Paper No. 6
Presentation Time: 9:15 AM


LARESE-CASANOVA, Philip, Civil and Environmental Engineering, Northeastern University, 360 Huntington Ave, 469SN, Boston, MA 02115 and SCHELLENGER, Alexandra E., Department of Civil and Environmental Engineering, Northeastern University, 360 Huntington Ave, Boston, MA 02115,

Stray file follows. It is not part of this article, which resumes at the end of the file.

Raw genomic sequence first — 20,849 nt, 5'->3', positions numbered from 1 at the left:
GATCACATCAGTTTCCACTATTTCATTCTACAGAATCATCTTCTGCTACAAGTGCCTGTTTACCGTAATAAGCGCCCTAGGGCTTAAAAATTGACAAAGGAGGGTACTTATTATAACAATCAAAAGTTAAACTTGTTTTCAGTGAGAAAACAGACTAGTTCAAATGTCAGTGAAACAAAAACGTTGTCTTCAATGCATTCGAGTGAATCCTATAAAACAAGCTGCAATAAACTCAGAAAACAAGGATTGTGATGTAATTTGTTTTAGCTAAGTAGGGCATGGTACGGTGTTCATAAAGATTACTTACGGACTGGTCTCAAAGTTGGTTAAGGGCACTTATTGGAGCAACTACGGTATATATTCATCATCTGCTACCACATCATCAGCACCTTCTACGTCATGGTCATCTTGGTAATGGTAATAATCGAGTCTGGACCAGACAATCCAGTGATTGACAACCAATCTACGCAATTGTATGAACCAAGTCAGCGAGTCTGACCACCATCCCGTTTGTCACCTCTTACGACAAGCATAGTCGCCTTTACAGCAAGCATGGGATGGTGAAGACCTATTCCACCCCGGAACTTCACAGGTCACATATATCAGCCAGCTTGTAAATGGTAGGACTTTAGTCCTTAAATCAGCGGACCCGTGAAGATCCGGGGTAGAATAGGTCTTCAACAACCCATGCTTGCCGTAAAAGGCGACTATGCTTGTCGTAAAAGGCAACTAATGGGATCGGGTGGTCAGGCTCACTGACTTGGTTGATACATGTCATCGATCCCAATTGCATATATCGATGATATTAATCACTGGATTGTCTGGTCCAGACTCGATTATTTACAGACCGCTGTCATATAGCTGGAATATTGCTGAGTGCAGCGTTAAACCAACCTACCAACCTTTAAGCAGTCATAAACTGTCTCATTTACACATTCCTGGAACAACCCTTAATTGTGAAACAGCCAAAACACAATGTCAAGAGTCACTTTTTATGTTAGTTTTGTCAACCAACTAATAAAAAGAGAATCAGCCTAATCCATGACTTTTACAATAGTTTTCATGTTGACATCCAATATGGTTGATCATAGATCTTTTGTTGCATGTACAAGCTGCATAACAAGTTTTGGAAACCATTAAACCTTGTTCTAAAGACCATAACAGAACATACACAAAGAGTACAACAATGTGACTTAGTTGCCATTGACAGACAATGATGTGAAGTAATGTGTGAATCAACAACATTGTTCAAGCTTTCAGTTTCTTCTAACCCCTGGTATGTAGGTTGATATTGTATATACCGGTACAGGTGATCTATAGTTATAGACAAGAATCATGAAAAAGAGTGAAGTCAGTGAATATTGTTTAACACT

Selenium accumulation in water resources has lead to adverse biological effects in wildlife and health threats to humans, prompting a need for large-scale monitoring and bioremediation efforts. Over the past decade, stable Se isotope studies have provided valuable insights to Se redox cycling and environmental Se source identification. Now, stable oxygen isotopic analysis (18O) of Se oxyanions will provide a new approach to characterizing Se oxyanion redox transformations, with hopes that isotopic fractionations observed in the laboratory will support Se environmental forensic studies. Our work examines the usefulness of 18O to indicate specific reaction pathways through unique kinetic enrichment factors and to clarify reaction pathways through isotope tracing. Here, we report 18O kinetic isotope fractionation of selenate during reduction to selenium by green rusts, one of the few naturally-occurring abiotic reductants for selenate. Chloride green rusts formed via different synthesis routes and ferrous hydroxide produce slightly different 18O enrichments in unreacted dissolved selenate. The overall reaction can be described with a rapid initial step of selenate uptake into interlayer sites (with no fractionation) followed by a slower reduction step (with fractionation). Rayleigh fractionation behavior for unreacted dissolved selenate was observed only after reduction was complete, when all green rust was oxidized to magnetite, and not during the initial uptake step. The results suggest that 18O isotopic fractionation can indicate selenate reduction within Fe(II)-rich environments but not necessarily selenate sequestration into non-redox active layered double hydroxides. Additional studies will explore 18O isotopic fractionation of Se sorption and oxidation reactions in both biotic and abiotic systems.